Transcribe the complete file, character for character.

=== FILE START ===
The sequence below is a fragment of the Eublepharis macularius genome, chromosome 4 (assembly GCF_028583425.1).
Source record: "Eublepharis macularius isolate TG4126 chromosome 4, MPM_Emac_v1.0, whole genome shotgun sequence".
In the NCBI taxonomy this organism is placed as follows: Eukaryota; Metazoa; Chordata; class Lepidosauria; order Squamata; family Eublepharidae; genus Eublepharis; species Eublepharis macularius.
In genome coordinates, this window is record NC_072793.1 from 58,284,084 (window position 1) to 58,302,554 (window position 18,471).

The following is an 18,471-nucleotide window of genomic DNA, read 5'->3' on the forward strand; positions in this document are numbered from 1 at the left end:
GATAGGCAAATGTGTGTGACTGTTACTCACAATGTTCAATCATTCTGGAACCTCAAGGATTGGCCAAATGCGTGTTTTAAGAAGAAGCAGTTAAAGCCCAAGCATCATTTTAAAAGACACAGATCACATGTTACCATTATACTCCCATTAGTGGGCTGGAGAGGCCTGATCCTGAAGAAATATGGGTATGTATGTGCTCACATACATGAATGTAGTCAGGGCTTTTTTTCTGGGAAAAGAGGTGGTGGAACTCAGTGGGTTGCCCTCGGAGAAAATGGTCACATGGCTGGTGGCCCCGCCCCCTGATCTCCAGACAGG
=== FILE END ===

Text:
The sequence below is a fragment of the Eublepharis macularius genome, chromosome 4 (assembly GCF_028583425.1).
Source record: "Eublepharis macularius isolate TG4126 chromosome 4, MPM_Emac_v1.0, whole genome shotgun sequence".
In the NCBI taxonomy this organism is placed as follows: Eukaryota; Metazoa; Chordata; class Lepidosauria; order Squamata; family Eublepharidae; genus Eublepharis; species Eublepharis macularius.
In genome coordinates, this window is record NC_072793.1 from 58,284,084 (window position 1) to 58,302,554 (window position 18,471).

The following is an 18,471-nucleotide window of genomic DNA, read 5'->3' on the forward strand; positions in this document are numbered from 1 at the left end:
GATAGGCAAATGTGTGTGACTGTTACTCACAATGTTCAATCATTCTGGAACCTCAAGGATTGGCCAAATGCGTGTTTTAAGAAGAAGCAGTTAAAGCCCAAGCATCATTTTAAAAGACACAGATCACATGTTACCATTATACTCCCATTAGTGGGCTGGAGAGGCCTGATCCTGAAGAAATATGGGTATGTATGTGCTCACATACATGAATGTAGTCAGGGCTTTTTTTCTGGGAAAAGAGGTGGTGGAACTCAGTGGGTTGCCCTCGGAGAAAATGGTCACATGGCTGGTGGCCCCGCCCCCTGATCTCCAGACAGG